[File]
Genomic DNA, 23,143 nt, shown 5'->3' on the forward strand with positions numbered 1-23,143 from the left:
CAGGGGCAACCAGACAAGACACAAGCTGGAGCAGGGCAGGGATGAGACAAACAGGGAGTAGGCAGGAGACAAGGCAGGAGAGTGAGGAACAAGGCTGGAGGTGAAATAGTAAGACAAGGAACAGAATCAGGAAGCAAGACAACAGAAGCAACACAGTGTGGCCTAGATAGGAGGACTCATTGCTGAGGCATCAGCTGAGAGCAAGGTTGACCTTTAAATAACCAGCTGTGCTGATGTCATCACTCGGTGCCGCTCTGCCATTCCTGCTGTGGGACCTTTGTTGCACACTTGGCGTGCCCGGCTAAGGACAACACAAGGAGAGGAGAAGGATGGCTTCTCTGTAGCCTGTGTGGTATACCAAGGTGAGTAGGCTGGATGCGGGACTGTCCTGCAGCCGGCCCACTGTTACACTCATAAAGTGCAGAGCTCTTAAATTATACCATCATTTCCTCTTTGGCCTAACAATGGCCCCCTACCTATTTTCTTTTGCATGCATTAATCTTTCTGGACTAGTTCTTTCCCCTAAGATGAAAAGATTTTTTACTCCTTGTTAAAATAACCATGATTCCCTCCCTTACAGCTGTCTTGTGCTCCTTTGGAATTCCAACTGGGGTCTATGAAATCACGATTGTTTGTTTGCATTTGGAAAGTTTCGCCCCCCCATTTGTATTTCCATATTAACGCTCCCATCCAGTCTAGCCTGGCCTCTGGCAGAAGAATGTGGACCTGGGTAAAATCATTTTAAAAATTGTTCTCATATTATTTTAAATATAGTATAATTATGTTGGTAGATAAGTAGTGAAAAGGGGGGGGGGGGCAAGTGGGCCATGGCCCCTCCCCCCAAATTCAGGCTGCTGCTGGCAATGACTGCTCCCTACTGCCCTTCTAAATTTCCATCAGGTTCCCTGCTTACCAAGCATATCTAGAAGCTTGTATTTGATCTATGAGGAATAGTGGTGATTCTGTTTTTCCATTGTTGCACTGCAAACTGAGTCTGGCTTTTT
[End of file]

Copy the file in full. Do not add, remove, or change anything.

Genomic DNA, 23,143 nt, shown 5'->3' on the forward strand with positions numbered 1-23,143 from the left:
CAGGGGCAACCAGACAAGACACAAGCTGGAGCAGGGCAGGGATGAGACAAACAGGGAGTAGGCAGGAGACAAGGCAGGAGAGTGAGGAACAAGGCTGGAGGTGAAATAGTAAGACAAGGAACAGAATCAGGAAGCAAGACAACAGAAGCAACACAGTGTGGCCTAGATAGGAGGACTCATTGCTGAGGCATCAGCTGAGAGCAAGGTTGACCTTTAAATAACCAGCTGTGCTGATGTCATCACTCGGTGCCGCTCTGCCATTCCTGCTGTGGGACCTTTGTTGCACACTTGGCGTGCCCGGCTAAGGACAACACAAGGAGAGGAGAAGGATGGCTTCTCTGTAGCCTGTGTGGTATACCAAGGTGAGTAGGCTGGATGCGGGACTGTCCTGCAGCCGGCCCACTGTTACACTCATAAAGTGCAGAGCTCTTAAATTATACCATCATTTCCTCTTTGGCCTAACAATGGCCCCCTACCTATTTTCTTTTGCATGCATTAATCTTTCTGGACTAGTTCTTTCCCCTAAGATGAAAAGATTTTTTACTCCTTGTTAAAATAACCATGATTCCCTCCCTTACAGCTGTCTTGTGCTCCTTTGGAATTCCAACTGGGGTCTATGAAATCACGATTGTTTGTTTGCATTTGGAAAGTTTCGCCCCCCCATTTGTATTTCCATATTAACGCTCCCATCCAGTCTAGCCTGGCCTCTGGCAGAAGAATGTGGACCTGGGTAAAATCATTTTAAAAATTGTTCTCATATTATTTTAAATATAGTATAATTATGTTGGTAGATAAGTAGTGAAAAGGGGGGGGGGGGCAAGTGGGCCATGGCCCCTCCCCCCAAATTCAGGCTGCTGCTGGCAATGACTGCTCCCTACTGCCCTTCTAAATTTCCATCAGGTTCCCTGCTTACCAAGCATATCTAGAAGCTTGTATTTGATCTATGAGGAATAGTGGTGATTCTGTTTTTCCATTGTTGCACTGCAAACTGAGTCTGGCTTTTT